Luke 18:13
Parallel Verses
New International Version
"But the tax collector stood at a distance. He would not even look up to heaven, but beat his breast and said, 'God, have mercy on me, a sinner.'

New Living Translation
"But the tax collector stood at a distance and dared not even lift his eyes to heaven as he prayed. Instead, he beat his chest in sorrow, saying, 'O God, be merciful to me, for I am a sinner.'

English Standard Version
But the tax collector, standing far off, would not even lift up his eyes to heaven, but beat his breast, saying, ‘God, be merciful to me, a sinner!’

New American Standard Bible
"But the tax collector, standing some distance away, was even unwilling to lift up his eyes to heaven, but was beating his breast, saying, 'God, be merciful to me, the sinner!'

King James Bible
And the publican, standing afar off, would not lift up so much as his eyes unto heaven, but smote upon his breast, saying, God be merciful to me a sinner.

Holman Christian Standard Bible
"But the tax collector, standing far off, would not even raise his eyes to heaven but kept striking his chest and saying, God, turn Your wrath from me --a sinner!'

International Standard Version
"But the tax collector stood at a distance and would not even look up to heaven. Instead, he continued to beat his chest and said, 'O God, be merciful to me, the sinner that I am!'

NET Bible
The tax collector, however, stood far off and would not even look up to heaven, but beat his breast and said, 'God, be merciful to me, sinner that I am!'

Aramaic Bible in Plain English
“But that Tax Collector was standing from a distance and he would not even lift his eyes up to Heaven, but he was smiting on his chest and he said, 'God, have pity on me, a sinner.' “

GOD'S WORD® Translation
"But the tax collector was standing at a distance. He wouldn't even look up to heaven. Instead, he became very upset, and he said, 'God, be merciful to me, a sinner!'

Jubilee Bible 2000
And the publican, standing afar off, would not lift up so much as his eyes unto heaven, but smote upon his breast, saying, God, reconcile me, a sinner.

King James 2000 Bible
And the tax collector, standing afar off, would not lift up so much as his eyes unto heaven, but smote upon his breast, saying, God be merciful to me a sinner.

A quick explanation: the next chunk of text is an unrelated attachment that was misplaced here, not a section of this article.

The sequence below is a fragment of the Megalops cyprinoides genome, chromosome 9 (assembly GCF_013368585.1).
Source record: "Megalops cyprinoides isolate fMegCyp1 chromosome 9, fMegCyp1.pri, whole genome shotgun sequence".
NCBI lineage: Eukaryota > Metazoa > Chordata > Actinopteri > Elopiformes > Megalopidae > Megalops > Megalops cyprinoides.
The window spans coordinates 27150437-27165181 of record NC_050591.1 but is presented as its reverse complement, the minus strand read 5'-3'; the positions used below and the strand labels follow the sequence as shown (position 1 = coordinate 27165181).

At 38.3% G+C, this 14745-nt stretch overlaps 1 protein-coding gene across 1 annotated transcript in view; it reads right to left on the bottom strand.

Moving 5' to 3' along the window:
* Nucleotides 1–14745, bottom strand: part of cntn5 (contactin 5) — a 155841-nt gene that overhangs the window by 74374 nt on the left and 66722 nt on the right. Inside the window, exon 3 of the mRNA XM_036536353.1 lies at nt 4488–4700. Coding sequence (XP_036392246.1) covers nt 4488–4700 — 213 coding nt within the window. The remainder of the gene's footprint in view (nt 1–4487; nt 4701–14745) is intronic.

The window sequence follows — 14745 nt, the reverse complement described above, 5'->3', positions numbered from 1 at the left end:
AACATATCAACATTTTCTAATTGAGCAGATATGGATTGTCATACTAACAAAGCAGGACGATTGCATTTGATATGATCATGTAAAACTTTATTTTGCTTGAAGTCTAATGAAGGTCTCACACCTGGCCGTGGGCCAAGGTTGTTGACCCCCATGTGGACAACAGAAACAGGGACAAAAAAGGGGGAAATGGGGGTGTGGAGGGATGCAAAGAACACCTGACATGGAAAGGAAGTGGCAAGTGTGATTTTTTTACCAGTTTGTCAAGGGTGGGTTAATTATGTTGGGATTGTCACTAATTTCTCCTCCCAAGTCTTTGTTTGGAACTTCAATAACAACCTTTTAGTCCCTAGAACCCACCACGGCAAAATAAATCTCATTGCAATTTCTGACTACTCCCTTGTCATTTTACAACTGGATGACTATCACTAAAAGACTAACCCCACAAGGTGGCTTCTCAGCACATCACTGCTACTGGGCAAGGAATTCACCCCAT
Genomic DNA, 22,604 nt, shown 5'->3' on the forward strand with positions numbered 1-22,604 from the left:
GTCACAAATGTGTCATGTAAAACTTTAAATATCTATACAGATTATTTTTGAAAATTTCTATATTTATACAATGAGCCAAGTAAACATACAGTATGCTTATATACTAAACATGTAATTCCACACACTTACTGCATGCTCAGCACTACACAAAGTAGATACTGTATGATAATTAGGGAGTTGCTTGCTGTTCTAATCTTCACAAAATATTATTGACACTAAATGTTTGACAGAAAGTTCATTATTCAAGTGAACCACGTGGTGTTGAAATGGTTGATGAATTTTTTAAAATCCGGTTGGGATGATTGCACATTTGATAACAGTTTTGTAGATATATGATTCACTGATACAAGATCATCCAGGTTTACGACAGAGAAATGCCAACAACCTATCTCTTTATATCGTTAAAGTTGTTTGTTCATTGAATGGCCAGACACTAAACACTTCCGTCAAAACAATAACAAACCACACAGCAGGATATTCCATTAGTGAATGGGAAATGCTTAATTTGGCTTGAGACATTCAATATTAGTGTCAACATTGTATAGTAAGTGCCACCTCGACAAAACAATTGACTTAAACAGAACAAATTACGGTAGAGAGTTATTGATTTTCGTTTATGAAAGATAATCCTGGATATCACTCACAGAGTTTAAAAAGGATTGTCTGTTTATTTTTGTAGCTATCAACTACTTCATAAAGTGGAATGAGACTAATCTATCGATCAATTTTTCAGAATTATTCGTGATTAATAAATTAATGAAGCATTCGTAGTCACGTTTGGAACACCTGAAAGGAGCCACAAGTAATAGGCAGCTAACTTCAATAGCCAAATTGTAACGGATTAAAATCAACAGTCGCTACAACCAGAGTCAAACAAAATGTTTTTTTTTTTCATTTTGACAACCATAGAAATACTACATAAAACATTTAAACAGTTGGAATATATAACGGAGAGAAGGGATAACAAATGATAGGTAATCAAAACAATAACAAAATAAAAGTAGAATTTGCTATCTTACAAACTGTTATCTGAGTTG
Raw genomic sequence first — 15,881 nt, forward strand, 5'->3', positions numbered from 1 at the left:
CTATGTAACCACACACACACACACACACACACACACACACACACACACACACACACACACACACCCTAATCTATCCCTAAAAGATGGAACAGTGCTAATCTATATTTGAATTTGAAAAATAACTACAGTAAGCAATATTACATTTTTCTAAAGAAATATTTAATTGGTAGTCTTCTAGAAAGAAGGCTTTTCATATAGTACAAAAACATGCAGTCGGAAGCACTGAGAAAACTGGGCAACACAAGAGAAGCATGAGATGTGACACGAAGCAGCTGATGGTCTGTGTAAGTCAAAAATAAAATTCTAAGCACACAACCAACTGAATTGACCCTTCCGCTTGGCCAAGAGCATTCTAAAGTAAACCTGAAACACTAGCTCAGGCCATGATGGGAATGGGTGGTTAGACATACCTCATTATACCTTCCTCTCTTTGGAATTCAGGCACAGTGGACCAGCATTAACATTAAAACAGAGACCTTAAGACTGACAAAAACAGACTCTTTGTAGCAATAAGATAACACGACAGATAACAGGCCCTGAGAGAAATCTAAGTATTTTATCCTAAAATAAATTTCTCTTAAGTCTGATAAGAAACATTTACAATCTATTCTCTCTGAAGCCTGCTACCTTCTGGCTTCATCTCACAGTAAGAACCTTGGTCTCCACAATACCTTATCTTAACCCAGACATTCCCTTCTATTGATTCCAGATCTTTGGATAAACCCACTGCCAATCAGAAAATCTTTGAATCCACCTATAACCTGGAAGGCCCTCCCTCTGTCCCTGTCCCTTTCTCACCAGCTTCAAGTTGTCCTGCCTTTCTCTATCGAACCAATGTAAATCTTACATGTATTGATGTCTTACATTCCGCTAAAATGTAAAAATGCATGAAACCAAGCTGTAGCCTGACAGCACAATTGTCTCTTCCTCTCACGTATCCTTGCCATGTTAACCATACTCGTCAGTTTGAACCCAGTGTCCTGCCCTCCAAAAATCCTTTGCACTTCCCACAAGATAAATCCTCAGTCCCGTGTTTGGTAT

American King James Version
And the publican, standing afar off, would not lift up so much as his eyes to heaven, but smote on his breast, saying, God be merciful to me a sinner.

American Standard Version
But the publican, standing afar off, would not lift up so much as his eyes unto heaven, but smote his breast, saying, God, be thou merciful to me a sinner.

Douay-Rheims Bible
And the publican, standing afar off, would not so much as lift up his eyes towards heaven; but struck his breast, saying: O god, be merciful to me a sinner.

Darby Bible Translation
And the tax-gatherer, standing afar off, would not lift up even his eyes to heaven, but smote upon his breast, saying, O God, have compassion on me, the sinner.

English Revised Version
But the publican, standing afar off, would not lift up so much as his eyes unto heaven, but smote his breast, saying, God, be merciful to me a sinner.

Webster's Bible Translation
And the publican, standing afar off, would not lift up so much as his eyes to heaven, but smote upon his breast, saying, God be merciful to me a sinner.

Weymouth New Testament
"But the tax-gatherer, standing far back, would not so much as lift his eyes to Heaven, but kept beating his breast and saying, "'O God, be reconciled to me, sinner that I am.'

World English Bible
But the tax collector, standing far away, wouldn't even lift up his eyes to heaven, but beat his breast, saying, 'God, be merciful to me, a sinner!'

Young's Literal Translation
'And the tax-gatherer, having stood afar off, would not even the eyes lift up to the heaven, but was smiting on his breast, saying, God be propitious to me -- the sinner!
Parallel Commentaries
Matthew Henry's Concise Commentary